The U.S. Securities and Exchange Commission is leery of bitcoin. The agency issued a lengthy warning to investors on Wednesday about risks it sees in bitcoin and virtual currencies, much of which has been already iterated by bitcoin advocates or other regulators.
But the SEC, which is the top regulator for U.S. securities markets, also took a dig at bitcoin's short existence as another negative.
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"As a recent invention, Bitcoin does not have an established track record of credibility and trust," the agency wrote in its advisory.
The statement perhaps conflates the pure technology of the bitcoin protocol that transfers the virtual currency, which has been vetted by cryptography experts as solid, with the nearly innumerable thefts, scams and failures of bitcoin-related businesses.
Bitcoin, which launched in 2009, has seen a fair share of challenges, including vacillating exchange rates and regulatory restrictions in countries such as China.
To back up its claim of bitcoin's track record, the SEC cited the February collapse of Mt. Gox, the Japan-based exchange that said it lost some 650,000 bitcoins and $28 million in cash, confirming suspicions the exchange that once dominated bitcoin trading was in trouble.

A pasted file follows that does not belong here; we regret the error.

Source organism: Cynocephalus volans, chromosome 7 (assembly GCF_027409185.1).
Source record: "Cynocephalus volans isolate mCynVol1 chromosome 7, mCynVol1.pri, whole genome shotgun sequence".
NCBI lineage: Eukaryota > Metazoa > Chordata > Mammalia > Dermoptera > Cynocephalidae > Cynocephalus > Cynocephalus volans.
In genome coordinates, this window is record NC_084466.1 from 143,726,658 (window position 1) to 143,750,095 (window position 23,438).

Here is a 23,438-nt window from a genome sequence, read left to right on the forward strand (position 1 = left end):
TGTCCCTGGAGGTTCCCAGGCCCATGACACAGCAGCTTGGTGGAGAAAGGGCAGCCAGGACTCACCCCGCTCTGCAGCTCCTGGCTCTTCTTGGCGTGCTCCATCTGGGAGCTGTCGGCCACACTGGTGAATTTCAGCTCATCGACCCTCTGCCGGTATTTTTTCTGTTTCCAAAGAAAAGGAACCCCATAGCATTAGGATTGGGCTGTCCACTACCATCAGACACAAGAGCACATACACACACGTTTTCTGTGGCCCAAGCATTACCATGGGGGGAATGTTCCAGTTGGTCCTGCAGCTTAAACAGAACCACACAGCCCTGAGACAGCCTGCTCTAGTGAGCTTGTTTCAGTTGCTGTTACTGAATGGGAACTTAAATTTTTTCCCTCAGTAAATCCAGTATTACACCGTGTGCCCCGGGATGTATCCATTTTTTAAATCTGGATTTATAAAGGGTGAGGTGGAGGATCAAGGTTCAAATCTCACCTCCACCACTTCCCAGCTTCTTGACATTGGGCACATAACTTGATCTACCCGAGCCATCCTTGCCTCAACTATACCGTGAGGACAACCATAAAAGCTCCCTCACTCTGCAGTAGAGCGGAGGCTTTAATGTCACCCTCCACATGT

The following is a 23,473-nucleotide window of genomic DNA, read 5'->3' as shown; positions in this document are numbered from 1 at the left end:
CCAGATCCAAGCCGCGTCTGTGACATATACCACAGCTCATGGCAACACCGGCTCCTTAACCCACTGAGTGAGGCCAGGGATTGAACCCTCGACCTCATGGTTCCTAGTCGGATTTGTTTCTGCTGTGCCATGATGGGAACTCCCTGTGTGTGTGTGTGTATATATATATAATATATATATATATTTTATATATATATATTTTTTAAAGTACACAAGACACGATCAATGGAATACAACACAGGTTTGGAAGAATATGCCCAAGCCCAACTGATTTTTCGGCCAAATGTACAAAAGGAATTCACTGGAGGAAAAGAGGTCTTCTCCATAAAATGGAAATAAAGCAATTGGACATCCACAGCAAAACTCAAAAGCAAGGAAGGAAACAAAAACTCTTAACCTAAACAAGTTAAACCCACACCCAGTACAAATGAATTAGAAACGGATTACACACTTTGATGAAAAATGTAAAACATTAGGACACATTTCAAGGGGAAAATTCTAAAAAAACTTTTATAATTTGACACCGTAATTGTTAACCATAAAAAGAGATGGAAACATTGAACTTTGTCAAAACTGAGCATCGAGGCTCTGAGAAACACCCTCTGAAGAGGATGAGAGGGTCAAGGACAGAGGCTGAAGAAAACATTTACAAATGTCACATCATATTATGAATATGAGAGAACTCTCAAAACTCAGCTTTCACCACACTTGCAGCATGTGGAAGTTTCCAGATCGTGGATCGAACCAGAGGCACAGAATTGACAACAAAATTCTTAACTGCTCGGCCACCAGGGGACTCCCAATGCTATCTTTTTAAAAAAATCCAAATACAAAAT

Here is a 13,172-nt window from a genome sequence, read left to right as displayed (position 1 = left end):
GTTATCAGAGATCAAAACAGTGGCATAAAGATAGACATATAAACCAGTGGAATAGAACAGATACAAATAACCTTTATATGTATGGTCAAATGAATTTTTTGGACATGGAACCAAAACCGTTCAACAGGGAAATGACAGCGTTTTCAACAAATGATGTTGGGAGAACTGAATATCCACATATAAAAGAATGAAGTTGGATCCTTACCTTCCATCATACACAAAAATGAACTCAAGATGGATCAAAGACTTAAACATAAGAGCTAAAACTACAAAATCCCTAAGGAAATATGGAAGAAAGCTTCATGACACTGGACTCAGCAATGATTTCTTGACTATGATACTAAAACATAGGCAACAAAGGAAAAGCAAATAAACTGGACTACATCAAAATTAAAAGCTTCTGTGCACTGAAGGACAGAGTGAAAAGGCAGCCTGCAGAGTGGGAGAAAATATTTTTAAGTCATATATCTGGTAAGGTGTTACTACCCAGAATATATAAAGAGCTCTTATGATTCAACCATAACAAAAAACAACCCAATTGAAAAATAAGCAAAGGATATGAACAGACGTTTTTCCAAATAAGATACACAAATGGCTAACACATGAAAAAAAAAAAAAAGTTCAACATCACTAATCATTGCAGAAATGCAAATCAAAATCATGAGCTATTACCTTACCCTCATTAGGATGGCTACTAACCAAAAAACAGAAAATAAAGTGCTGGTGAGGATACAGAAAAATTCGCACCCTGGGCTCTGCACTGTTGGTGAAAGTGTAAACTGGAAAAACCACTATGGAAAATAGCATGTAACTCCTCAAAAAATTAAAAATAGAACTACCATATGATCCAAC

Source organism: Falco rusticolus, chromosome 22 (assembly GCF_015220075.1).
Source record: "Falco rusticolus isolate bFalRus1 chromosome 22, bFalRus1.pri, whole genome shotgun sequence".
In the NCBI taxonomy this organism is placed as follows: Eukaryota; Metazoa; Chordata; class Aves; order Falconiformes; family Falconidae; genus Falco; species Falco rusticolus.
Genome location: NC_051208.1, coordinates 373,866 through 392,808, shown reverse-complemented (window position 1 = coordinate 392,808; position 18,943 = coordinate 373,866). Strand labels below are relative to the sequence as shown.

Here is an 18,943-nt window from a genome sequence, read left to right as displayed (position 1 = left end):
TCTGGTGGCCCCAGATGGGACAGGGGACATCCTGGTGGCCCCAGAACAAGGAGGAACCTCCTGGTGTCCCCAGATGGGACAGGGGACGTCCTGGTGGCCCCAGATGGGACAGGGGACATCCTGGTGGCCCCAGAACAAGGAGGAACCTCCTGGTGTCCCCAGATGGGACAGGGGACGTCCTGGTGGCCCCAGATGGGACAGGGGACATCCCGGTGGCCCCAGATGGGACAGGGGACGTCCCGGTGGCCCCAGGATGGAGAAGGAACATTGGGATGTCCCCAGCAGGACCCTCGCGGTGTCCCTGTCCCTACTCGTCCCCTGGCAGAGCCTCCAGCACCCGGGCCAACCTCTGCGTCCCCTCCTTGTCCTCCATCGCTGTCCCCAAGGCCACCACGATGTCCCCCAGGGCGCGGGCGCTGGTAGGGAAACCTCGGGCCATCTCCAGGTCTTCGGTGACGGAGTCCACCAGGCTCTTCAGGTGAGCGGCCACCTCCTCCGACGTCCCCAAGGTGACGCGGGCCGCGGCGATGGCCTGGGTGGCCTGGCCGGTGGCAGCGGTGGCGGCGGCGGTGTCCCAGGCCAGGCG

Law enforcement and the SEC may also have trouble investigating bitcoin-related cases, the warning said, since banks are not involved with bitcoin transactions and there is no central authority to obtain information on users.
The SEC must rely on other sources for information in such cases, such as bitcoin exchanges or users. Seizing and freezing proceeds that are in bitcoin can also be difficult, the SEC said.
Of course, many of those supposed weaknesses are also what makes bitcoin attractive to certain kinds of users.